When it comes to planning a wedding, the one thing that should be easy to choose is the cake. Think of a flavour you like and place an order, right?
Wrong. So very, very wrong. (Anyone who has ever watched an episode of Cake Boss will surely attest to this.)
Choosing a cake can be hard work, especially if you and your partner have different flavours in mind. But worry not, because we have the major trends for the year ahead covered.
1. Naked icing
“The ‘nearly naked’ or semi-naked’ concept is here to stay, I think,” The Caker‘s Jordan Rondel says.
“People love it because it’s a less traditional and more contemporary look, and of course because there’s less icing the cake ends up being less sweet.”
When it comes to decorating said cake, less is more. Think fresh flowers, and “none of those edible (but awful tasting) fake ones,” Rondel says.
2. Home-made cakes
In case you missed it, wedding cakes cost an absolute fortune. It could be because you dared say the word “wedding” aloud to another person, or because a wild amount of time and energy goes into making them. We’re not really sure, but either way, they can sometimes break the budget.
So why not ask that award-winning baker friend of yours to help you out? Or, if you’re like Mamamia’s Monique Bowley, just make it yourself!
“I made my own wedding cake because I love eating cake, and I love eating my cake, and I thought it would be weird if someone who once competed on The Great Australian Bakeoff, who MADE a wedding cake on the show, and won star baker for her wedding cake, bought a wedding cake,” she says.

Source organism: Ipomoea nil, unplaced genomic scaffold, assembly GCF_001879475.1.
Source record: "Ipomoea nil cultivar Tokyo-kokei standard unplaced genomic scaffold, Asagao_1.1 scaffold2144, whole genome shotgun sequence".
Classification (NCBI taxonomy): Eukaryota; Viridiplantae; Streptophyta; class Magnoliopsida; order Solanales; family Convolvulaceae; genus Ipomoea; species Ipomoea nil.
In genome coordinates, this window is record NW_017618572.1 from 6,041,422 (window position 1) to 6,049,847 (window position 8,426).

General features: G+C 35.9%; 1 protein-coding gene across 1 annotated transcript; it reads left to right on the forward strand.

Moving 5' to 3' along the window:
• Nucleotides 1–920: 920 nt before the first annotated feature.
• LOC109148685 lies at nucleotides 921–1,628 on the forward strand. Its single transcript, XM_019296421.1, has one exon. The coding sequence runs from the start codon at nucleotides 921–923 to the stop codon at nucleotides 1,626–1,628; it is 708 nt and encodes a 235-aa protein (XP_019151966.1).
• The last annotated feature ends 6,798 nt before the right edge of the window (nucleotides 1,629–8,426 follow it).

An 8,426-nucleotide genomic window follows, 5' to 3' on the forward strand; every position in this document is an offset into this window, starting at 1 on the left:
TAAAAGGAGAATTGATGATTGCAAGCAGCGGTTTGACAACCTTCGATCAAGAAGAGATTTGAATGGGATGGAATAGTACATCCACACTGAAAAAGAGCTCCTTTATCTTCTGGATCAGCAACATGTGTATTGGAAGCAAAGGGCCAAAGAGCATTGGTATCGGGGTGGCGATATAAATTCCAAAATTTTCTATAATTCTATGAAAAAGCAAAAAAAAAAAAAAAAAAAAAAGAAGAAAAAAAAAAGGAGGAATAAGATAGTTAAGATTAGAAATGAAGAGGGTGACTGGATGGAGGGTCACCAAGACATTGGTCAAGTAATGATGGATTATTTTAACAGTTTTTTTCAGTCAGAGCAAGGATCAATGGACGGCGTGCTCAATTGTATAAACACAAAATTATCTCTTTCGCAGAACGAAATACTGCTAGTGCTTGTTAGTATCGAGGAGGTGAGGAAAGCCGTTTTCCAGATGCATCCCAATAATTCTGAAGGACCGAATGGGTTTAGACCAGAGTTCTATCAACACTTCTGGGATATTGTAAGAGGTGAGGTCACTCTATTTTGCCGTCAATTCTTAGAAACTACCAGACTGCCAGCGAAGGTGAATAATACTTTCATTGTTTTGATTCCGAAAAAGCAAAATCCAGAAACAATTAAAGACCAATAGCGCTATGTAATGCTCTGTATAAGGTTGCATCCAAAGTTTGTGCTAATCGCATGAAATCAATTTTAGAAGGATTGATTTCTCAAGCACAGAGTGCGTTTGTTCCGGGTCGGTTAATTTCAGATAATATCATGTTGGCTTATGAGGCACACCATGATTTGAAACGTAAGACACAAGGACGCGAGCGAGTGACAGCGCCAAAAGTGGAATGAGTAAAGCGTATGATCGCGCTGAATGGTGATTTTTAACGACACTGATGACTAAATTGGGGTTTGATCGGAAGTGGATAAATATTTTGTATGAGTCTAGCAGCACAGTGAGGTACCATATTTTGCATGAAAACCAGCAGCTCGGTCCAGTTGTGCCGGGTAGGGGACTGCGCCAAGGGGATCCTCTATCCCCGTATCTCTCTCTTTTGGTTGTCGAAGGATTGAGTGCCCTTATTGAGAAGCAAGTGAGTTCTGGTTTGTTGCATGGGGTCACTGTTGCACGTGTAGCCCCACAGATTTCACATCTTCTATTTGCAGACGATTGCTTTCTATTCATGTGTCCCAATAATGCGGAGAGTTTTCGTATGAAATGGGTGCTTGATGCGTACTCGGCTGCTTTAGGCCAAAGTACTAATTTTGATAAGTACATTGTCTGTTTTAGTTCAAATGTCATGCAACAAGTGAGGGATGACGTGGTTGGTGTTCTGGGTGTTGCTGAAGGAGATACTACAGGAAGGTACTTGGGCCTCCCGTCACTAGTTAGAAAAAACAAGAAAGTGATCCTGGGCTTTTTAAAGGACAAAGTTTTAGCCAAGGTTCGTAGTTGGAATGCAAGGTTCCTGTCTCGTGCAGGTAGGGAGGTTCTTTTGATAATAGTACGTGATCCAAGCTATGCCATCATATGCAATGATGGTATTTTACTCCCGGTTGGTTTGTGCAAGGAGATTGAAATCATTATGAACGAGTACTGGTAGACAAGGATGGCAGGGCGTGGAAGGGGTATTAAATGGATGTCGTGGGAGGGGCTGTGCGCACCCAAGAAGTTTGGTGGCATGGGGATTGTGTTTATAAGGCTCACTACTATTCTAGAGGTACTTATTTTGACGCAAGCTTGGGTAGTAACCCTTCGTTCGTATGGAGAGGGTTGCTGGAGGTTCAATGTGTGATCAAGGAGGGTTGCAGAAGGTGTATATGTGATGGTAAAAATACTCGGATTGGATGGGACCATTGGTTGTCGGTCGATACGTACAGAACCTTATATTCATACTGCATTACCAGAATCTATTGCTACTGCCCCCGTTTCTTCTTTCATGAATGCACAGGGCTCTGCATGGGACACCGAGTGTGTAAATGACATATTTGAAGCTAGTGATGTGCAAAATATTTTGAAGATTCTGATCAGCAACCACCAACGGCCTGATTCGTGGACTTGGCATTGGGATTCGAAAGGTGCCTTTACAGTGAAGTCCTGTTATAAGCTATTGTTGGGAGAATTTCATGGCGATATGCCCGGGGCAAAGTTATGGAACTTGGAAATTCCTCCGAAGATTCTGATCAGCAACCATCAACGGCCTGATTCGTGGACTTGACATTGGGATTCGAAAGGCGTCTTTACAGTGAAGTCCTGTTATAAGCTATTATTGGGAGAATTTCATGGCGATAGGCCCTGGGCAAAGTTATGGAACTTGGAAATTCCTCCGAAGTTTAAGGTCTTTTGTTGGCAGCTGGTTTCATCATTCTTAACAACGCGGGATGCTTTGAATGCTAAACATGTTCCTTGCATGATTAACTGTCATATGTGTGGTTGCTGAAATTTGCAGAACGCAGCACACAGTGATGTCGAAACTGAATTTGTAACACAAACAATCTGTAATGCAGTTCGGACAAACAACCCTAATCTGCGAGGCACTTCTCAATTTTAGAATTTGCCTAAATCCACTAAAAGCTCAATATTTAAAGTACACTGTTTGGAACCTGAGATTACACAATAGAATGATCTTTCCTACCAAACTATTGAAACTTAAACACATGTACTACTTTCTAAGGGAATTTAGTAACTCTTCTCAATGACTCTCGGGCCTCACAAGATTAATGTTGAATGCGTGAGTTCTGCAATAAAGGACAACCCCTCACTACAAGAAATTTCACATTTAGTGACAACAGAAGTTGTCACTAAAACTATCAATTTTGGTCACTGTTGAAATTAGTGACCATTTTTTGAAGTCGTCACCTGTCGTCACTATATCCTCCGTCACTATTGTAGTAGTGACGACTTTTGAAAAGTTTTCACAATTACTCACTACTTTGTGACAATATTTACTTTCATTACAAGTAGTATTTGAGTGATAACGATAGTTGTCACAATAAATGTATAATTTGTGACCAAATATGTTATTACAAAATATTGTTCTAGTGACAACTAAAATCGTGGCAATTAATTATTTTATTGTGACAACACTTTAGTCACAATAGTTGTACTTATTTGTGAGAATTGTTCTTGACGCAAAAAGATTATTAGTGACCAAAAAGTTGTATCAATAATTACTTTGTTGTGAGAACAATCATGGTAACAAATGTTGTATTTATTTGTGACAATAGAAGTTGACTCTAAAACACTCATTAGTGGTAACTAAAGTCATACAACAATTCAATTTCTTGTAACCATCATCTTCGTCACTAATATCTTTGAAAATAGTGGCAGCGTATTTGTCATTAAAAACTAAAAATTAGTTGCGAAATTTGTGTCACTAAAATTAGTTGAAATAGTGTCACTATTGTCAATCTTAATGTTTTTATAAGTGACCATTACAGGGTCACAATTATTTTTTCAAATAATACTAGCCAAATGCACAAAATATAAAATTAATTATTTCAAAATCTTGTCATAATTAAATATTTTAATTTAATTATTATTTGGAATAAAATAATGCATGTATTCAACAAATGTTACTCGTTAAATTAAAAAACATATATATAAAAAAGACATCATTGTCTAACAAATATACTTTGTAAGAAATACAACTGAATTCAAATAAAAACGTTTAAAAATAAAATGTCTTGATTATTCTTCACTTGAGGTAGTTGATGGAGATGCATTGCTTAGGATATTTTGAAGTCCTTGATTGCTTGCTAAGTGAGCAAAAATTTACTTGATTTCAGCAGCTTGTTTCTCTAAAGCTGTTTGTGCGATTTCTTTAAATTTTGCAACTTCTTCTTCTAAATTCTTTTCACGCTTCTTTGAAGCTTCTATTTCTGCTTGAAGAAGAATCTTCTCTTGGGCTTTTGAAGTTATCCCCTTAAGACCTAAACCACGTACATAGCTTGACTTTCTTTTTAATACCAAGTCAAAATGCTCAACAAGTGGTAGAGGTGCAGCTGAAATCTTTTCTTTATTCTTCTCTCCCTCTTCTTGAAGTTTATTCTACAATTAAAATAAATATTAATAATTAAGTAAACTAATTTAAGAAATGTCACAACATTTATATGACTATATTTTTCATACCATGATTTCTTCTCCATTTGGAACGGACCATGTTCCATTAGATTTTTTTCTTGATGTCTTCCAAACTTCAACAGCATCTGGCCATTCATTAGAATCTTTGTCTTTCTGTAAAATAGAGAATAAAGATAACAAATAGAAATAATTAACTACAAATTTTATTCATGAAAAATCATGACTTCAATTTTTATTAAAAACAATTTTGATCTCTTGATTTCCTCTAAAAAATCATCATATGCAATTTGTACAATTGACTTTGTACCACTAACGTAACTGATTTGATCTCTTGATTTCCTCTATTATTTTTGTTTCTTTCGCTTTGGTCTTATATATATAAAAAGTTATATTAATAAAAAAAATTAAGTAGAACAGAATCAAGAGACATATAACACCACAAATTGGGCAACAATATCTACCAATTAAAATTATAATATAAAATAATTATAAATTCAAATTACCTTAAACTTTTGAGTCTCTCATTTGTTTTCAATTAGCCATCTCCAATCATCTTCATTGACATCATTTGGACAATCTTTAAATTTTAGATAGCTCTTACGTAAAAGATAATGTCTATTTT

3. Multiple wedding cakes
Forget about ordering one giant multi-tiered monstrosity to feed your many guests. That trend is officially done and the banquet-style wedding cake is taking its place. And by banquet style, we mean multiple cakes being offered up at once.
This trend is set to be popular for a number of reasons, not least because it caters to those with allergies or a bride and groom who can’t decide on just one flavour.
Additionally, Rondel says, “The benefit of this style is that the guests get to try a variety of cakes, and they’re easier to cut up and serve.”
4. Multi-flavoured cakes
Speaking of multiple flavours… if the idea of a single wedding cake is not something you’re willing to budge from, why not try the multi-flavoured wedding cake? Think pumpkin spice on one layer, traditional vanilla on another, and a rich dark chocolate on top to finish things off.
The multi-tiered cake gives guests – and brides and grooms – flavour options and alleviates the pressure of having to offer additional desserts.
Three continents in one cake. Top Tier – British gingernut biscuit crunch cake with honey and dark chocolate, Middle Tier – Persian Love Cake, Base Tier – Aussie Pavlova with passion fruit and lemon curd. Off to @bursaria at Abbotsford Convent. #abbotsfordconvent #pavlovacake #cake #weddingcake #melbournewedding #nakedcake #seminakedcake #persianlovecake #gingercake
5. The no-cake-at-all cake
First, there was the croquembouche, then there were cupcakes, and now there are the not-cake-at-all cakes.
Think cheese cakes (literal wheels of cheese stacked into cake form), doughnut cakes (a giant mound of doughnuts upon doughnuts), pie cakes (just lots and lots of fruit pies) and macaron cakes.
And while the traditional cake will always have a place in our heart, we are really liking the sound of these.
Listen: Mamamia Out Loud discusses the relevance of wedding vows in today’s world.